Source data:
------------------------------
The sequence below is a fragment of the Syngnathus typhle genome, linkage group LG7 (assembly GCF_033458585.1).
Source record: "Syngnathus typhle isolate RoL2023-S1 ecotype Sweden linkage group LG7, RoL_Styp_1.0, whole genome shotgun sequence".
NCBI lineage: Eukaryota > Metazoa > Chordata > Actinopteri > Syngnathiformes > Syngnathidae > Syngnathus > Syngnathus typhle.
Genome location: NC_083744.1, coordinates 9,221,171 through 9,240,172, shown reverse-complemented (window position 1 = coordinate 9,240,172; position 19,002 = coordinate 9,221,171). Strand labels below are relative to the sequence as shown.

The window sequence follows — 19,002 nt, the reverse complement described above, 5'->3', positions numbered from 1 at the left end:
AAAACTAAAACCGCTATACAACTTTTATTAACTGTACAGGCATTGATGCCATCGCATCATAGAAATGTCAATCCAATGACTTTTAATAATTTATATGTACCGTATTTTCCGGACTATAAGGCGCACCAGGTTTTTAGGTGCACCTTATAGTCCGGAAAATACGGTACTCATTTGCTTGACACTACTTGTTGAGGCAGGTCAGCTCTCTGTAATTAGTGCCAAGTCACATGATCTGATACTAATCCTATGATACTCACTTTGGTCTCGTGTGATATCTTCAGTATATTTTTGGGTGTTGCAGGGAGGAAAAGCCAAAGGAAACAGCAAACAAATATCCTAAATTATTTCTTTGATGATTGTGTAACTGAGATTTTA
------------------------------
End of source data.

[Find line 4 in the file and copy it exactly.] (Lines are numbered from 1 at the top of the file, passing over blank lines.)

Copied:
Genome location: NC_083744.1, coordinates 9,221,171 through 9,240,172, shown reverse-complemented (window position 1 = coordinate 9,240,172; position 19,002 = coordinate 9,221,171). Strand labels below are relative to the sequence as shown.